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Driven to distraction

7 October 2015 | Martin Read


I’m sorry, what? A leader comment column? Damn it, if only I could hear myself think over all this talk about offices not allowing people to think.


Ah yes, autumn – the UK’s unofficial office design season, at least for those close to London. Any FM tasked with a fit-out project should make the most of this period between late September and November when most office design events occur, along with a slew of office productivity surveys. It’s worth identifying the broad trends determined by those taking part in this autumn’s conferences and exhibitions, and we’ll be reporting more on these as the season progresses.


Already we’ve an early contender for top topic, one suggested by furniture manufacturer Steelcase – and it’s that of distraction. Specifically, the ease with which office workers are distracted by others in the workplace, and the effect all that distraction has on both personal and organisational performance.


Steelcase’s research specialist Veerle De Clerck says that working in a surrounding open environment “can hinder productivity”. He explains how employers and employees alike have “a poor understanding of what attention is, let alone how it can be managed. This phenomenon is being caused by a poor understanding of how to manage attention in the workplace”. But is it a case of managers ‘managing’ attention? Seems to me that any attempt to provide the perfect knowledge work environment can only ever be a snapshot in time. People of all ages still desperately want to work in offices, for the social and corporate cohesion functions the office fulfils. But the work itself? How it’s produced is an increasingly personal choice.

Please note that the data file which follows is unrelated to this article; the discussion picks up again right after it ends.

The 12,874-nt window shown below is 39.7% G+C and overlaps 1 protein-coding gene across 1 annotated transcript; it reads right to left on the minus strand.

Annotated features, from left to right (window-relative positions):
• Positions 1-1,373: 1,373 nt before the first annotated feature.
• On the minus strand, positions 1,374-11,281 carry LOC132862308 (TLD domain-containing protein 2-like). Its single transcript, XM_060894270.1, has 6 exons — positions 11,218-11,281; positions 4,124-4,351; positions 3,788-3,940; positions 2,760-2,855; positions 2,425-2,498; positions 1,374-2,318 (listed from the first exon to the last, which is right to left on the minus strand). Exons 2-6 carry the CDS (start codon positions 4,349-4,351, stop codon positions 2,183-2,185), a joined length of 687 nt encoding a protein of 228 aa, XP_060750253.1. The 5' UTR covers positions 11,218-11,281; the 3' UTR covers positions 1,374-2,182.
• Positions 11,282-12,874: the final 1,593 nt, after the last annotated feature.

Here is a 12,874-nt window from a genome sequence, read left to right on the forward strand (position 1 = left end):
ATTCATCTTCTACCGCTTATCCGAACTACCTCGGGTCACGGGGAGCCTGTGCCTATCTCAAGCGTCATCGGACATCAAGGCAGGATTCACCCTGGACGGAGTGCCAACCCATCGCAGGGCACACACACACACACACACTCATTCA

One of the key elements of the open-plan office – its very openness – surely makes distraction more likely. So are we back to cellular offices and silos? Not likely.


The evidence from offices I’ve seen over the past two years suggests that we’re all seriously underplaying the value of a magical and cost-effective piece of personal productivity equipment. Those seeking to isolate themselves with whatever they’re tasked with doing just turn to - a pair of headphones. Who needs a meditation room when your choice of music in your headphones can fulfil that function? Or how about the other extreme, total quiet in the office (a steadily rising trend)? There are apps that can pump coffee shop ambience into your ears if that’s what helps. The point is that many knowledge workers, particularly millennials, are today micro-managing their own hyper-personal working environments, technology enabling the extreme customisation of whichever audio and visual stimuli they require to attain required productivity levels. And it’s a personal working environment that can move with us to whichever first, second or third spaces we see fit.


So if contemporary knowledge workers are as uniquely individual as this in the way they work, surely fit-out priorities from an FM’s perspective eschew fleeting furniture fashions and fabrics and instead come back to the basics – the right temperature, the cleanest washrooms, the best focused lighting etc. – so that when workers do break out of these personal performance bubbles they have everything they need.


Martin Read is managing editor of FM World